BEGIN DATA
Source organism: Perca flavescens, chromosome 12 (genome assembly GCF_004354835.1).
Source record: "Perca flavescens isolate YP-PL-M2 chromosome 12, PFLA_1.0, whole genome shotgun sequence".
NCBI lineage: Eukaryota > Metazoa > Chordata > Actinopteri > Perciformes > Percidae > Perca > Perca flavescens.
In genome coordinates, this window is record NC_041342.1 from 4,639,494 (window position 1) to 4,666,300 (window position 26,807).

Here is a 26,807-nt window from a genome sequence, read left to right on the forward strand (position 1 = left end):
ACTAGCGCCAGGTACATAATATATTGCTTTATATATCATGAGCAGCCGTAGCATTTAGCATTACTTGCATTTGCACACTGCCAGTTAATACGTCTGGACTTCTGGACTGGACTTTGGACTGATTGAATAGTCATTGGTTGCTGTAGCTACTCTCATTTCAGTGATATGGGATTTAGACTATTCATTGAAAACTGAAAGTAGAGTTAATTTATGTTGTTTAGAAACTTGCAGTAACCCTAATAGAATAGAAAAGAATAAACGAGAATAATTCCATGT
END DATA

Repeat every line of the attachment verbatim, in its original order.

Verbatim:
Source organism: Perca flavescens, chromosome 12 (genome assembly GCF_004354835.1).
Source record: "Perca flavescens isolate YP-PL-M2 chromosome 12, PFLA_1.0, whole genome shotgun sequence".
NCBI lineage: Eukaryota > Metazoa > Chordata > Actinopteri > Perciformes > Percidae > Perca > Perca flavescens.
In genome coordinates, this window is record NC_041342.1 from 4,639,494 (window position 1) to 4,666,300 (window position 26,807).

Here is a 26,807-nt window from a genome sequence, read left to right on the forward strand (position 1 = left end):
ACTAGCGCCAGGTACATAATATATTGCTTTATATATCATGAGCAGCCGTAGCATTTAGCATTACTTGCATTTGCACACTGCCAGTTAATACGTCTGGACTTCTGGACTGGACTTTGGACTGATTGAATAGTCATTGGTTGCTGTAGCTACTCTCATTTCAGTGATATGGGATTTAGACTATTCATTGAAAACTGAAAGTAGAGTTAATTTATGTTGTTTAGAAACTTGCAGTAACCCTAATAGAATAGAAAAGAATAAACGAGAATAATTCCATGT